“An action against an innocent trustee liable for the fraud of his co-trustee, though not a party or privy to it is not within section 21(1)(a) and accordingly can be barred by lapse of time. The same applies where the fraud is that of the trustee’s solicitor or other agent. But an action against a trustee based on the fraud of the trustee’s employee or partner (Judge’s emphasis) seems to be within the section.”
The Judge found that although the authors of Lewin had probably come to the right decision by the wrong route (in relying on Moore v Knight  1 Ch 547 which was not actually authority for breach of trust) it was good authority in support of the contention that co-partners fall within the ambit of s21(1)(a) as being “party or privy” to the acts of the fraudulent partner so that no limitation to the claim applies.
The Judge found that Mr Gill and Mrs Wilding were not able to claim the protection of the Act because they are deemed to be “party or privy” to the fraudulent acts of Mrs Box by reason of their partnership status. The Judge had already established earlier in the judgment in connection with the conveyancing transactions in question, that the co-partners were fixed with a direct liability in respect of Mrs Box’s fraud by virtue of the Partnership Act. This deemed them to be “party or privy” to her acts in the context of section 21 and thereby deprived them of the limitation defence within the Act.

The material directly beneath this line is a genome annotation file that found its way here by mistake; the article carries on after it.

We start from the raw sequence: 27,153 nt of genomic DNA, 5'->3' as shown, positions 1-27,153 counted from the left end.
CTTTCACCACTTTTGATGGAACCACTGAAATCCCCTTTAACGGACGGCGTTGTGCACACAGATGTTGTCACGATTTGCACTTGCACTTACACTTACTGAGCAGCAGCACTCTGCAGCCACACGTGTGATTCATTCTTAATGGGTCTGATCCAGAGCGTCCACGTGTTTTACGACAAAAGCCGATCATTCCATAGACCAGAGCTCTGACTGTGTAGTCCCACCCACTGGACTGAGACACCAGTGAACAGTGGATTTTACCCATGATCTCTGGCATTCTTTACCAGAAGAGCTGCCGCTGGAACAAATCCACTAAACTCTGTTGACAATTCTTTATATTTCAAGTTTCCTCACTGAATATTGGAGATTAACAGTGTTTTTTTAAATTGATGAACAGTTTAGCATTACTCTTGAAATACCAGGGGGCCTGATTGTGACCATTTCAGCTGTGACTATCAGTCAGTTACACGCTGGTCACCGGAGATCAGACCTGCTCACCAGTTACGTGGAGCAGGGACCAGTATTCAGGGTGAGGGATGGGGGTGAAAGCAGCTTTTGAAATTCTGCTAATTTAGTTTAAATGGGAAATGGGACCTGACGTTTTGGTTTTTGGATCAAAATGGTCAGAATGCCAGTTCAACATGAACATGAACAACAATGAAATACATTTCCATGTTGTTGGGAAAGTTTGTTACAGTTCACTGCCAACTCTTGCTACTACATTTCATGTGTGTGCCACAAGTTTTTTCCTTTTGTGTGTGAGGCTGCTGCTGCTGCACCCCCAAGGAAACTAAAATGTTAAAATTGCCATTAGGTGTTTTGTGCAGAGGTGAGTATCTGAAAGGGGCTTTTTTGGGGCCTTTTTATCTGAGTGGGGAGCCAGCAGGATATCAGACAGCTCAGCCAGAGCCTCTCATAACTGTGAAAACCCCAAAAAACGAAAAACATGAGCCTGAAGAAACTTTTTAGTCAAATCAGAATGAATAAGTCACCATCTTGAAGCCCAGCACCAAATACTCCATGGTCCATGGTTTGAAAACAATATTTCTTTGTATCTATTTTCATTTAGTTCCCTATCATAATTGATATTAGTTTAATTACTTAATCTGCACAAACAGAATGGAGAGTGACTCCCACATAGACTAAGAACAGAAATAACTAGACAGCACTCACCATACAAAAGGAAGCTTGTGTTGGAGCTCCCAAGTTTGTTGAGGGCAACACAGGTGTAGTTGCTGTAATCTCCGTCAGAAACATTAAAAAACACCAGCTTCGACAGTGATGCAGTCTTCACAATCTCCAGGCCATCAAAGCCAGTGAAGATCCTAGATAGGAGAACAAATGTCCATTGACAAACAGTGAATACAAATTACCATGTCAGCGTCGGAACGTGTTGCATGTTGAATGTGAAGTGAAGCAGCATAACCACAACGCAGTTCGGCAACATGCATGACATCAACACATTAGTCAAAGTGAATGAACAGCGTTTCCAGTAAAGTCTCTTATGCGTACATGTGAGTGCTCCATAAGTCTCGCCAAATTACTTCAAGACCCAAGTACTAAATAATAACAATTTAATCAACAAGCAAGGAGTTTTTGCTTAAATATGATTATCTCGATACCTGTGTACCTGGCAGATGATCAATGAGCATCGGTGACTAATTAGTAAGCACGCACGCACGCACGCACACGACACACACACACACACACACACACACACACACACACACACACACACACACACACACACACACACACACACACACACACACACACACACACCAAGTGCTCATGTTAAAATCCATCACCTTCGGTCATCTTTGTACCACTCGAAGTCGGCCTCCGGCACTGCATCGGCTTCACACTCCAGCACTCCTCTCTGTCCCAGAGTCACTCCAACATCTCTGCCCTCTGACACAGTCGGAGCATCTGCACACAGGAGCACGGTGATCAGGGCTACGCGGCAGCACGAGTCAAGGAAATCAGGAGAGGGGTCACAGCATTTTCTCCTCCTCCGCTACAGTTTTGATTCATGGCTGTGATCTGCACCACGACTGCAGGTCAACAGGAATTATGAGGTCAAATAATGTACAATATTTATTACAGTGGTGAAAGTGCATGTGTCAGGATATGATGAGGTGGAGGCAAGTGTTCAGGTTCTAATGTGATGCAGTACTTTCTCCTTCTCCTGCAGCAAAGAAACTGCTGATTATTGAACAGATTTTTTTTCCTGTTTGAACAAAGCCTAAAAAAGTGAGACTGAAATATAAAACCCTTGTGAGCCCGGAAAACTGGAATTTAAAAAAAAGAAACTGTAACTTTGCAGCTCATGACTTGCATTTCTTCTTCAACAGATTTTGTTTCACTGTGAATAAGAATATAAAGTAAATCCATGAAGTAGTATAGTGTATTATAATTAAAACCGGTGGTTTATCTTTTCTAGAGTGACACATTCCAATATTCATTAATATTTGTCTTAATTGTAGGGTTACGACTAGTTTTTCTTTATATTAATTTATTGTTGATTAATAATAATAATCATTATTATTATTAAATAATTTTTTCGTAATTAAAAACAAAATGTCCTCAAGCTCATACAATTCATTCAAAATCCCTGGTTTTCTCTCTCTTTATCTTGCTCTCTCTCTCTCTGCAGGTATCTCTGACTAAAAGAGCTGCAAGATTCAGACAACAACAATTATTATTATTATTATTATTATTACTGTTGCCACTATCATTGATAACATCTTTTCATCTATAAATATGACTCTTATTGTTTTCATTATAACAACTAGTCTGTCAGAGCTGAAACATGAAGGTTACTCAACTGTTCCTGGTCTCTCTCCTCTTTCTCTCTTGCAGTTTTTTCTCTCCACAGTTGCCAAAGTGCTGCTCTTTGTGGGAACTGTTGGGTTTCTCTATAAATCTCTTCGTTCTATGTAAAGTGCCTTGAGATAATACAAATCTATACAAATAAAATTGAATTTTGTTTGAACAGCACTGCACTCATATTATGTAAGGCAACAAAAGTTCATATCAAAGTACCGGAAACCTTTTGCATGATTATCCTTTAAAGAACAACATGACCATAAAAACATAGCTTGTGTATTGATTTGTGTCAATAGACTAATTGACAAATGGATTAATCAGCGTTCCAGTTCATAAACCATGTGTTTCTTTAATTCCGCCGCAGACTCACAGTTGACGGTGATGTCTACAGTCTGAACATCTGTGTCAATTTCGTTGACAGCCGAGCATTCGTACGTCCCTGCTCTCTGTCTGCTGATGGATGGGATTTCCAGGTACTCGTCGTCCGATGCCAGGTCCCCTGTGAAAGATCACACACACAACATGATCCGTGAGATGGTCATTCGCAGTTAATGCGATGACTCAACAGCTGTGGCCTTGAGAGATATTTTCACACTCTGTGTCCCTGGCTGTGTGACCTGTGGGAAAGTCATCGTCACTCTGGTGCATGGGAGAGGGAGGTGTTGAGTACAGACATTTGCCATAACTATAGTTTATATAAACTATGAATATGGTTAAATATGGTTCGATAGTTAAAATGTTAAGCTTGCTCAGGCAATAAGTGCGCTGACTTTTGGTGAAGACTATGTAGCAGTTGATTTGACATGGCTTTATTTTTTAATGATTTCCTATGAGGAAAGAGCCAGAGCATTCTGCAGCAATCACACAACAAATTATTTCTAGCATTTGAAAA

It must be remembered that the application before the Court was for summary judgment pursuant to CPR 24 and therefore the question for the Judge was not whether there was in fact a limitation defence, but whether it was sufficiently arguable that there was one. The Judge found that there was no realistic prospect of the co-partners arguing that the limitation defence applied, given the effect of the Partnership Act in fixing them with liability for Mrs Box’s errant acts.
The Judge went on to observe that even if he was wrong about that the provisions of section 32(1)(a) or (b) of the Act allow for an extension of the usual 6 year limitation where the limitation period begins to run from the date on which the claimant discovers the fraud, concealment or mistake could, with reasonable diligence, have discovered it. The Judge found that had he concluded that the claims were statute barred, he would have concluded that it was arguable that the claimants could with reasonable diligence have discovered the fraud; counsel for Mr Gill and Mrs Wilding had argued that if one of the claimants had properly analysed the completion statements provided to them, it would have led to a train of enquiry that would have revealed that Mrs Box was up to no good. The Judge commented that this would have given rise to an arguable case in favour of the limitation defence, but as it was the matter was academic because there was no real prospect of establishing a limitation period in any event.
*Disclaimer: The information on the Anthony Gold website is for general information only and reflects the position at the date of publication. It does not constitute legal advice and should not be treated as such. It is provided without any representations or warranties, express or implied.*